Personal Reflections Highlight Kickoff Event

Arkansas Tech University student Ameil Brown can remember when she felt alone as a minority student in high school.

Then she found her voice, and she used that voice to tell her story during ATU’s 2019 Black History Month kickoff event at Hindsman Tower on Friday, Feb. 1.

“My senior year (in high school) I started watching the media more,” said Brown. “I started seeing how people were portrayed in the news, and I started listening to my peers and the things they would say about what was going on in the news. I was the only black girl in my class, so I was kind of like the outcast, but I would speak up when something was said. I realized this is something that I am very passionate about. I realized I am very pro-black and that I live for this type of stuff.”

That awakening caused Brown, who grew up in Dardanelle, to consider attending one of the institutions categorized as Historically Black College and Universities (HBCU), but her family convinced her that ATU would be a better fit.

“Surprisingly enough, I was around more black people here than I’d ever been around my entire life,” said Brown. “I went to this informational meeting for Zeta Phi Beta sorority, and I was like, oh my goodness, this is everything I ever dreamed of. They stand for everything I want to be. Next thing you know, I am the president, and the next thing you know we have three members with more to come. My child is 5 now, and she mimics everything that I ever do. I need her to have a real role model. Zeta was my first way of providing that role model image for her. I started taking more initiative. Anytime a question was asked in class, I would answer. If anything related back to black issues, I was going to speak up in class. I gained a lot of respect from my peers here at Tech. Professors took notice of me, and I have references now. I started taking every opportunity that was presented to me.”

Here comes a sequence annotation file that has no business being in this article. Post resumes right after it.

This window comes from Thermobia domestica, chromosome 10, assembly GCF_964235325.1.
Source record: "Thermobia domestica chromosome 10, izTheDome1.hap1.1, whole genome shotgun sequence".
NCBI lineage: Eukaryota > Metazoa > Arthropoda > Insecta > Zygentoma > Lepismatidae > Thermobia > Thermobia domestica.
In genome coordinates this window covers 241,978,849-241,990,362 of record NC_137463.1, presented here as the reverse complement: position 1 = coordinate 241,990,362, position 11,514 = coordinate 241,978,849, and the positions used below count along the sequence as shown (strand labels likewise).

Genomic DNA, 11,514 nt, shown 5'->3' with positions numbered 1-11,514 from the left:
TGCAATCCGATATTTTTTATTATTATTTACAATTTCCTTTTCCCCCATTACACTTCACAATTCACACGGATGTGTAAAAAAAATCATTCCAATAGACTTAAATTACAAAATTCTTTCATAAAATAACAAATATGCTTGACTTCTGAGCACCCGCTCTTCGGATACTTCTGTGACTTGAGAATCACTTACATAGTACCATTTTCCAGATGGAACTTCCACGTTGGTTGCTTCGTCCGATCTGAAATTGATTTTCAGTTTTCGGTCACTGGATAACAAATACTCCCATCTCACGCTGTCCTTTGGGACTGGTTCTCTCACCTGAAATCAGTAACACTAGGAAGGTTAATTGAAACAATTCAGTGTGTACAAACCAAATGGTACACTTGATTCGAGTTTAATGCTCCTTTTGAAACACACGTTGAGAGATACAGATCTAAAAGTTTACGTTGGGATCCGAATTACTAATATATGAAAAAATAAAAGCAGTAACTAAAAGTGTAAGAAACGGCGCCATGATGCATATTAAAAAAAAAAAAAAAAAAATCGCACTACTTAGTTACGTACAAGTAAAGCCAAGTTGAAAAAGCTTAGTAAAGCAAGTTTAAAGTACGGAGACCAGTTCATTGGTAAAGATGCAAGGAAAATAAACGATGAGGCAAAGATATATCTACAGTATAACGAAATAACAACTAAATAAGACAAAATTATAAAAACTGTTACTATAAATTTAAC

As a result, Brown has gained membership in the National Society for Leadership and Success chapter at ATU and she is applying to serve on the ATU Presidential Leadership Cabinet during the 2019-20 academic year.

“Where you start is not where you have to end,” said Brown, who is majoring in broadcast journalism and shared during her remarks that she wants to spotlight the untold stories of black people during her career. “The way you want to go is up to you.”

Dr. Alaric Williams, associate professor of college student personnel and interim head of the ATU Department of College Student Personnel, also shared a personal reflection during the ATU Black History Month kickoff event. He recalled that as he went through his academic career, he heard doubts based upon his rural roots and his ethnicity.

He used those doubts as fuel.